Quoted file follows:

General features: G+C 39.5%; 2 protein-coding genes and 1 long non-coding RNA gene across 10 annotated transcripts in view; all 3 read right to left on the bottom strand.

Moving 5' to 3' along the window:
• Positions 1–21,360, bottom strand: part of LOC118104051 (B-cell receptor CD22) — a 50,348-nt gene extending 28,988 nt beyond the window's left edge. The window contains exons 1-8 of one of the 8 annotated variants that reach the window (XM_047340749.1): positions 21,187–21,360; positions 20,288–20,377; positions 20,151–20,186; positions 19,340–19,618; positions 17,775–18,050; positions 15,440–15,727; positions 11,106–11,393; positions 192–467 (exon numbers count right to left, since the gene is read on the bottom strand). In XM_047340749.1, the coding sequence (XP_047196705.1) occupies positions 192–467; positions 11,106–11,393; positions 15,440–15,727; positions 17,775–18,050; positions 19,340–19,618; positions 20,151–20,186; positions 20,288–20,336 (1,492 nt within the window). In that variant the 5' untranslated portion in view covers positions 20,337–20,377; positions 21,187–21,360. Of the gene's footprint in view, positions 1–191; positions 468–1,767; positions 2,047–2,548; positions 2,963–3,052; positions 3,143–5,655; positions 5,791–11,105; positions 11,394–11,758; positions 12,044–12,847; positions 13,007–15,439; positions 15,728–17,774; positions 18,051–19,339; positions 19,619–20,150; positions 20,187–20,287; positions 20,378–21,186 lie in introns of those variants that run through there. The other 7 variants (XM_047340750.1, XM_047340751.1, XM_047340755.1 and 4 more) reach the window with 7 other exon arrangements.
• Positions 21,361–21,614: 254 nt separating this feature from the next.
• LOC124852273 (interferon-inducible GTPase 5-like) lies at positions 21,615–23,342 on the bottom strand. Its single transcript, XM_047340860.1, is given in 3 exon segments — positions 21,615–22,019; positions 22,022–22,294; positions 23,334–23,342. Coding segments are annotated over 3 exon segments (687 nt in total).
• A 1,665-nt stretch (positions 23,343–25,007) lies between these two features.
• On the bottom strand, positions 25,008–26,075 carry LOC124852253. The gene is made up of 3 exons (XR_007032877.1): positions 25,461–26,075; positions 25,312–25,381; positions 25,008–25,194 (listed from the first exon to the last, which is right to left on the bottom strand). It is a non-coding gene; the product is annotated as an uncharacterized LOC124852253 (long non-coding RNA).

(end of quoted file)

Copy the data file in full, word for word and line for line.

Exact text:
General features: G+C 39.5%; 2 protein-coding genes and 1 long non-coding RNA gene across 10 annotated transcripts in view; all 3 read right to left on the bottom strand.

Moving 5' to 3' along the window:
• Positions 1–21,360, bottom strand: part of LOC118104051 (B-cell receptor CD22) — a 50,348-nt gene extending 28,988 nt beyond the window's left edge. The window contains exons 1-8 of one of the 8 annotated variants that reach the window (XM_047340749.1): positions 21,187–21,360; positions 20,288–20,377; positions 20,151–20,186; positions 19,340–19,618; positions 17,775–18,050; positions 15,440–15,727; positions 11,106–11,393; positions 192–467 (exon numbers count right to left, since the gene is read on the bottom strand). In XM_047340749.1, the coding sequence (XP_047196705.1) occupies positions 192–467; positions 11,106–11,393; positions 15,440–15,727; positions 17,775–18,050; positions 19,340–19,618; positions 20,151–20,186; positions 20,288–20,336 (1,492 nt within the window). In that variant the 5' untranslated portion in view covers positions 20,337–20,377; positions 21,187–21,360. Of the gene's footprint in view, positions 1–191; positions 468–1,767; positions 2,047–2,548; positions 2,963–3,052; positions 3,143–5,655; positions 5,791–11,105; positions 11,394–11,758; positions 12,044–12,847; positions 13,007–15,439; positions 15,728–17,774; positions 18,051–19,339; positions 19,619–20,150; positions 20,187–20,287; positions 20,378–21,186 lie in introns of those variants that run through there. The other 7 variants (XM_047340750.1, XM_047340751.1, XM_047340755.1 and 4 more) reach the window with 7 other exon arrangements.
• Positions 21,361–21,614: 254 nt separating this feature from the next.
• LOC124852273 (interferon-inducible GTPase 5-like) lies at positions 21,615–23,342 on the bottom strand. Its single transcript, XM_047340860.1, is given in 3 exon segments — positions 21,615–22,019; positions 22,022–22,294; positions 23,334–23,342. Coding segments are annotated over 3 exon segments (687 nt in total).
• A 1,665-nt stretch (positions 23,343–25,007) lies between these two features.
• On the bottom strand, positions 25,008–26,075 carry LOC124852253. The gene is made up of 3 exons (XR_007032877.1): positions 25,461–26,075; positions 25,312–25,381; positions 25,008–25,194 (listed from the first exon to the last, which is right to left on the bottom strand). It is a non-coding gene; the product is annotated as an uncharacterized LOC124852253 (long non-coding RNA).